Many people associate the idea of torture with the looming specter of a tyrant of yesteryear or a modern sadistic monster of some unfortunate, oppressed and backwards nation. Torture is performed by jackbooted thugs with Swastika arm patches, brutal Japanese Kempetai military police, or the Khmer Rouge of Cambodia, not by the United States, where we expect better of ourselves.
Yet today in many quarters of American life, from Average Joe to Washington politico, a debate rages over torture. The key issues are the moral status of “waterboarding,” and the contrived sobriquet of “enhanced interrogation techniques.” Those who expect better of their country and her leadership in the area of torture are accused of not caring about the American lives at stake, or, God forbid, of being a liberal. Torture supporters attempt to justify their brutality using the faulty moral argument that because “they,” meaning the terrorists, do it to us, why not afford them the same courtesy? They say that forbidding torture means that we are “coddling” terrorists rather than treating them “as they deserve.” But to any Patriot who believes in the rule of law, justice, and rising above the barbarism of your enemy, these arguments have no basis in fact other than to attempt to disarm a torture opponent’s argument, and besmirch a torture opponent’s character.
Ladies and gentlemen, I don’t know about you, but I personally believe that America loses a portion of what is left of her freedom loving heritage, her sense of goodwill, and also her right to oppose such heinous acts like torture, when she abdicates the moral high ground. Who are we as Americans, morally, if we approve of the very things we denounce other countries, governments, and, yes, even terrorists, of doing in this present day world? For what we now would make common place – and claim is morally justified – is precisely what we have prosecuted Japanese and German soldiers in War Crimes Tribunals in the Pacific and Europe. We have even prosecuted American soldiers for subjecting people to waterboarding in Vietnam. Not only is torture immoral, it cannot be legally justified when considered against the backdrop of history that emanates from other wars.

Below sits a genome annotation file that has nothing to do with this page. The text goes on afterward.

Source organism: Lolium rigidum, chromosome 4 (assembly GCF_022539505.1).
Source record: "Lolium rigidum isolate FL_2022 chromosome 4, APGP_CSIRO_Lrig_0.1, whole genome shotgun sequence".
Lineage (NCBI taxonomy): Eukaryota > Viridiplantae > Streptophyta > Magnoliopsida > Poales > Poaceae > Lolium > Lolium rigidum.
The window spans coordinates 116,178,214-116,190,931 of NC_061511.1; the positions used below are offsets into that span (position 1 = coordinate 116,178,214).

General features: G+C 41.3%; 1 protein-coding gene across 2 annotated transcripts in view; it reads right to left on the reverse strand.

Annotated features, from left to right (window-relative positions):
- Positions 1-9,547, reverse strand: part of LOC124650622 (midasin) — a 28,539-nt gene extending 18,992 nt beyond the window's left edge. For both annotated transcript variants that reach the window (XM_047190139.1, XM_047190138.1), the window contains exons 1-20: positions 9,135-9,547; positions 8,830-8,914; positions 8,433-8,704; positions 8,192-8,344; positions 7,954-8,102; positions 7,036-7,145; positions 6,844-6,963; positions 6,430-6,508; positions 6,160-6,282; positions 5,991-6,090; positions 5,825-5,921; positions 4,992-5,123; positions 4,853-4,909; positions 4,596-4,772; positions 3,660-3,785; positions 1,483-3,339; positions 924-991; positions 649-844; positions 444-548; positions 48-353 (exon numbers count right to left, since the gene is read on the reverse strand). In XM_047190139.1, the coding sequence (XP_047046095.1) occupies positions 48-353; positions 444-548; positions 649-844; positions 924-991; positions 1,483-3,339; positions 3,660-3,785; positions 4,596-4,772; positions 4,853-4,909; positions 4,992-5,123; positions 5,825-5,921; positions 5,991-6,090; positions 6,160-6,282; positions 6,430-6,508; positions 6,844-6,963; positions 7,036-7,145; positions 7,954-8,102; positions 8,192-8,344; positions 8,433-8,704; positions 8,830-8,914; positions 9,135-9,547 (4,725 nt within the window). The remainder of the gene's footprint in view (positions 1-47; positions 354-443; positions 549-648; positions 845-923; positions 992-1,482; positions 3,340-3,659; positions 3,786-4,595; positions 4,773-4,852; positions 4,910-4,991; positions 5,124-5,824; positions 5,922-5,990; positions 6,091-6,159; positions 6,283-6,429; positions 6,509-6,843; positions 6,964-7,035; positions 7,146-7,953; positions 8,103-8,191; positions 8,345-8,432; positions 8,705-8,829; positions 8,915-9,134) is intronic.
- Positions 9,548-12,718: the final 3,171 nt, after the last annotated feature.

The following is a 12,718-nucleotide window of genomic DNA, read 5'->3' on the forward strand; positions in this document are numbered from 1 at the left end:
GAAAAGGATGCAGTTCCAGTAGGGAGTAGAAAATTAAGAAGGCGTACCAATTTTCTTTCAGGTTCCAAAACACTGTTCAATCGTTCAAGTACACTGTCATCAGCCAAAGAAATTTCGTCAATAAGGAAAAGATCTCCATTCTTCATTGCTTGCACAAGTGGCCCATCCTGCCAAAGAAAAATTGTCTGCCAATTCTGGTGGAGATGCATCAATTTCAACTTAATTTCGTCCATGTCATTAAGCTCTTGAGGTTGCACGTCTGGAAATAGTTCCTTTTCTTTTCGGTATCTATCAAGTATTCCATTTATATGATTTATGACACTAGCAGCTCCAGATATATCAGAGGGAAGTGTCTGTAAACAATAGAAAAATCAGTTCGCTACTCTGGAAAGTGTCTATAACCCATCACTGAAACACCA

What do we become, or how low must we stoop if we approve of torture? We stoop to the level of scum and thugs who murder innocent people with projectile laden suicide bombs. We stoop to the level of people who murder people like Daniel Pearl and Nicholas Berg. We stoop to the level of people who have kidnapped American soldiers in Iraq, killed them, and dumped their disfigured corpses in the Euphrates. We stoop to the level of men who maim or murder their wives simply for being free-willed, or wanting to go to school, drive a car, or because their wife is too beautiful. We stoop to the level of men insane enough to commandeer four planes, take hostage the planes flight crew and passengers, and use those fuel laden planes as tools of death and destruction. We must think first about what we are losing when we attempt to justify torture. We are losing the right to be morally outraged when a terrorist kills Americans abroad or at home. We are also losing the right to be outraged when torture is used against our own troops.
In closing, the issue of torture is not about coddling terrorists. It is not about giving them special privileges. It is about honoring the heritage, or at least what’s left of it, that a collection of men began when they convened to write a Constitution that defined the rights of the free people who were taking part an experiment known as the United States of America. Justifying torture undermines one of the core principles of being an American: doing unto others what we would expect to be done unto us, even to those who we know won’t afford us the same courtesy. This principle, which is a part of an even greater American Heritage, I will vigorously and fervorently defend, not for the sake of pampering terrorists, but for the sake of the country I love so much, The United States of America.